The study of pragmatics is something that’s quite difficult to explain: it’s the study of language at a conversational, rather than semantic or grammatical, level. For most people this is too vague to understand, and is difficult to explain.
However, the study of discourse disorders, especially schizophrenic discourse, makes the study of pragmatics make more sense.
Rochester and Martin’s ground breaking (though now dated and not politically correct) study, Crazy Talk, noted that ‘though schizophrenics use proper words and produce reasonable well-formed sentences, one is unable, after having heard a series of such sentences, to comprehend what has been said’. That is to say, there is little or no connection and a lot of vagueness.
Schizophrenic discourse tends to have strange topic management. Responses will be irrelevant or inappropriate. On top of this, it is often managed through something called semantic glossomania. This is when a speaker manages the topics of the conversation through the semantic meaning of the word. For example, one speaker said ‘they have attacked Pearl Harbor and so now they will attack Gold Harbor and Diamond Harbor’. Semantically and grammatically, this makes sense, but to a person in conversation it makes little sense. It is a statement based on the semantic relation between ‘pearl’, ‘gold’ and ‘diamond’.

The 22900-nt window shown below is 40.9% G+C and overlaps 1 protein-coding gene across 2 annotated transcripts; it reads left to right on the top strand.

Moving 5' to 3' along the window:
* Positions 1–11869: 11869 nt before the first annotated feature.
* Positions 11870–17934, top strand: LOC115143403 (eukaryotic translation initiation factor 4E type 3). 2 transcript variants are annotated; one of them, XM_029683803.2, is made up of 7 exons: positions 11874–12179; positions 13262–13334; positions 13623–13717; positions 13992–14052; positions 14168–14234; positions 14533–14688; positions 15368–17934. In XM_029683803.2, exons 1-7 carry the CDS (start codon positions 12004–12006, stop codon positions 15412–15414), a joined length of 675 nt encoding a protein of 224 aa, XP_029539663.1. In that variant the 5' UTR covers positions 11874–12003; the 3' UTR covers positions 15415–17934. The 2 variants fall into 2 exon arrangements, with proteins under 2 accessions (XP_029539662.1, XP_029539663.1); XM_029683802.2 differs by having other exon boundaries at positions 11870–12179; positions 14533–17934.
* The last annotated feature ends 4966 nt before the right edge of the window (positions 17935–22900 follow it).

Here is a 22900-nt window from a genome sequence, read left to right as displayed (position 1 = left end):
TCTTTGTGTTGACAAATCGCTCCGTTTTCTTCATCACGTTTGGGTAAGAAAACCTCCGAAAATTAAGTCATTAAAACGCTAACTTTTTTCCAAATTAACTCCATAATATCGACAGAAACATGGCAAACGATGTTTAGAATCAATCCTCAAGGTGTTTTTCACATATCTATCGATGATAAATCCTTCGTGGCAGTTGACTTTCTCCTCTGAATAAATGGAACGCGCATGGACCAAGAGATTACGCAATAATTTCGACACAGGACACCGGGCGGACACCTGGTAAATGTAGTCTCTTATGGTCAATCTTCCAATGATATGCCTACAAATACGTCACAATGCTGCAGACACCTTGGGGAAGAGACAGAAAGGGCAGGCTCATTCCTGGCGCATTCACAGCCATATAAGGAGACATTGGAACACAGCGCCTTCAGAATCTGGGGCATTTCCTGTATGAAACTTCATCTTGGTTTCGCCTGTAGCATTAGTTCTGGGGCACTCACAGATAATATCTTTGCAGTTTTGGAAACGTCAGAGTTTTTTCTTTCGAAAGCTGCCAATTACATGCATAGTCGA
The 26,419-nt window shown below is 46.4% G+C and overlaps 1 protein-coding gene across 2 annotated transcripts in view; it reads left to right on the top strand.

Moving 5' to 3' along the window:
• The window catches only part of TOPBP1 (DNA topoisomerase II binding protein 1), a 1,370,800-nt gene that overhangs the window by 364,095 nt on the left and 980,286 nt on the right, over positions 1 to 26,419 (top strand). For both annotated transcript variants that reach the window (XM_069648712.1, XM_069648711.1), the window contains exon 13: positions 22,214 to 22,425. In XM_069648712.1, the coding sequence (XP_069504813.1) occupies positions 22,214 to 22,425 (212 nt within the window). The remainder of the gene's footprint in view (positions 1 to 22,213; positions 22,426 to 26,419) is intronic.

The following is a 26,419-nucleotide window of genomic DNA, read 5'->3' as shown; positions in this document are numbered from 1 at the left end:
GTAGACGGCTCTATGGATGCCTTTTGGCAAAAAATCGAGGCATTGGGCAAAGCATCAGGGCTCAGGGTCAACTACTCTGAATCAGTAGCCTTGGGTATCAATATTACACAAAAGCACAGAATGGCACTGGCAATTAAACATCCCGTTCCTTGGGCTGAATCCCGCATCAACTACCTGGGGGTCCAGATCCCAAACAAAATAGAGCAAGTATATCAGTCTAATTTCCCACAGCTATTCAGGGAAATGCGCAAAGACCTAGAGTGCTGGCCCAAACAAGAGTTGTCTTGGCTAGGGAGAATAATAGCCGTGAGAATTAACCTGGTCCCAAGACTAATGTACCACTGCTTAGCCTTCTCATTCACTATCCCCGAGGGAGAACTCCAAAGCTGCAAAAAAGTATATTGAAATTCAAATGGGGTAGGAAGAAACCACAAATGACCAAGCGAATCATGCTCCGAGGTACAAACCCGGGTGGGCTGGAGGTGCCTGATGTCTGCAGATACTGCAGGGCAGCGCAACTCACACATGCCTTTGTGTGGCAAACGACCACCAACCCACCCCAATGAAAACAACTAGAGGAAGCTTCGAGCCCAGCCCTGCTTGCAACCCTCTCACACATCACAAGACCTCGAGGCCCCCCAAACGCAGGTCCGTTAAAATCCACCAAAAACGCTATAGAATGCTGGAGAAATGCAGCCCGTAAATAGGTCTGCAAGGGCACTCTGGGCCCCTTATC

Speakers also often say things which are irrelevant or inappropriate because they rhyme, or say things which are similar but with small changes. For example, Chaika (1974) reported statements such as; ‘I had a goldfish, like a clown (pause). Happy Hallowe’en down’. This makes little sense, and seems to have been said simply because of the rhyming nature of ‘clown’ and ‘down’. The same transcript sees the speaker saying ‘makes your life shorter. Makes your heart bong’; this seems to have been said because of the repetition of ‘makes your…’.
However, the most obvious thing about schizophrenic discourse is that it has little contact with reality: statements such as ‘My mother’s name was Bill (pause). … and coo?’ makes little sense and is presumably untrue. The following transcript shows how schizophrenic discourse is not structured at a discourse level as non-schizophenic discourse is:
A number of aspects here are typical of schizophrenic discourse: the topic shifts around a lot, there are a lot of vague and abstract utterances, and there is a generalisation.
The study of schizophrenic discourse shows how pragmatics is just as important as the study of grammar and other areas of linguistics; though it is very much overlooked.